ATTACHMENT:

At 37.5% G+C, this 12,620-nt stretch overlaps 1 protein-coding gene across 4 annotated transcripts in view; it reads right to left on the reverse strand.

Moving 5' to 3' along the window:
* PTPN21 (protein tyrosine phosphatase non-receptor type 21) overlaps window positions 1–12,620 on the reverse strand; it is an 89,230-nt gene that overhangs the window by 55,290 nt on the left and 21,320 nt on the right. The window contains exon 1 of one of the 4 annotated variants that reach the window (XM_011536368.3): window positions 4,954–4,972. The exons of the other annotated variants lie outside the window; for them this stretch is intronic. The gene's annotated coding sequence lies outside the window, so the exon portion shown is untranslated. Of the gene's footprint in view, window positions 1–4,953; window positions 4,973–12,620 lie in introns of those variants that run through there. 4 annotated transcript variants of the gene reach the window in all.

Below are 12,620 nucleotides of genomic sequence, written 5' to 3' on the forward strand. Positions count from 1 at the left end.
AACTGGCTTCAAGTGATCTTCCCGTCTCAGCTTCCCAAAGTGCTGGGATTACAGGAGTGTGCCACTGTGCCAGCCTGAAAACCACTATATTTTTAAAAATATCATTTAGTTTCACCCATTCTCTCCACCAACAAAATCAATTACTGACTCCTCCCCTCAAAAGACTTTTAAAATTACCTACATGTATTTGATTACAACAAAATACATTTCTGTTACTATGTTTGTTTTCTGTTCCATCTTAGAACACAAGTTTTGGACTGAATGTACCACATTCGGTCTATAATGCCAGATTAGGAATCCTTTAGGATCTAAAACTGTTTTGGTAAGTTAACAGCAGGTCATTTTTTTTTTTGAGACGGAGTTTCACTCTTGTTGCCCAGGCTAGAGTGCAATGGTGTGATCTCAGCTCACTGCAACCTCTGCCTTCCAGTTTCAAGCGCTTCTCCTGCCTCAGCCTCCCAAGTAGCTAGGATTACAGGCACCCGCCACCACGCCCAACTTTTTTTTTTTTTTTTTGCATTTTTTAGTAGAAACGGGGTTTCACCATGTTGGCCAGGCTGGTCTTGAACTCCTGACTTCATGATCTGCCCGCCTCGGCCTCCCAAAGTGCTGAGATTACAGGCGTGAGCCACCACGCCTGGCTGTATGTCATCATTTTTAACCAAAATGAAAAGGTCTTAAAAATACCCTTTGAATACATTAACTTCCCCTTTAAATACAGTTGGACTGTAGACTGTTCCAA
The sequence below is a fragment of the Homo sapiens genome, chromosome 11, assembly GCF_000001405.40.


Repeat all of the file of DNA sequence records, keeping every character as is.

At 37.5% G+C, this 12,620-nt stretch overlaps 1 protein-coding gene across 4 annotated transcripts in view; it reads right to left on the reverse strand.

Moving 5' to 3' along the window:
* PTPN21 (protein tyrosine phosphatase non-receptor type 21) overlaps window positions 1–12,620 on the reverse strand; it is an 89,230-nt gene that overhangs the window by 55,290 nt on the left and 21,320 nt on the right. The window contains exon 1 of one of the 4 annotated variants that reach the window (XM_011536368.3): window positions 4,954–4,972. The exons of the other annotated variants lie outside the window; for them this stretch is intronic. The gene's annotated coding sequence lies outside the window, so the exon portion shown is untranslated. Of the gene's footprint in view, window positions 1–4,953; window positions 4,973–12,620 lie in introns of those variants that run through there. 4 annotated transcript variants of the gene reach the window in all.

Below are 12,620 nucleotides of genomic sequence, written 5' to 3' on the forward strand. Positions count from 1 at the left end.
AACTGGCTTCAAGTGATCTTCCCGTCTCAGCTTCCCAAAGTGCTGGGATTACAGGAGTGTGCCACTGTGCCAGCCTGAAAACCACTATATTTTTAAAAATATCATTTAGTTTCACCCATTCTCTCCACCAACAAAATCAATTACTGACTCCTCCCCTCAAAAGACTTTTAAAATTACCTACATGTATTTGATTACAACAAAATACATTTCTGTTACTATGTTTGTTTTCTGTTCCATCTTAGAACACAAGTTTTGGACTGAATGTACCACATTCGGTCTATAATGCCAGATTAGGAATCCTTTAGGATCTAAAACTGTTTTGGTAAGTTAACAGCAGGTCATTTTTTTTTTTGAGACGGAGTTTCACTCTTGTTGCCCAGGCTAGAGTGCAATGGTGTGATCTCAGCTCACTGCAACCTCTGCCTTCCAGTTTCAAGCGCTTCTCCTGCCTCAGCCTCCCAAGTAGCTAGGATTACAGGCACCCGCCACCACGCCCAACTTTTTTTTTTTTTTTTTGCATTTTTTAGTAGAAACGGGGTTTCACCATGTTGGCCAGGCTGGTCTTGAACTCCTGACTTCATGATCTGCCCGCCTCGGCCTCCCAAAGTGCTGAGATTACAGGCGTGAGCCACCACGCCTGGCTGTATGTCATCATTTTTAACCAAAATGAAAAGGTCTTAAAAATACCCTTTGAATACATTAACTTCCCCTTTAAATACAGTTGGACTGTAGACTGTTCCAA
The sequence below is a fragment of the Homo sapiens genome, chromosome 11, assembly GCF_000001405.40.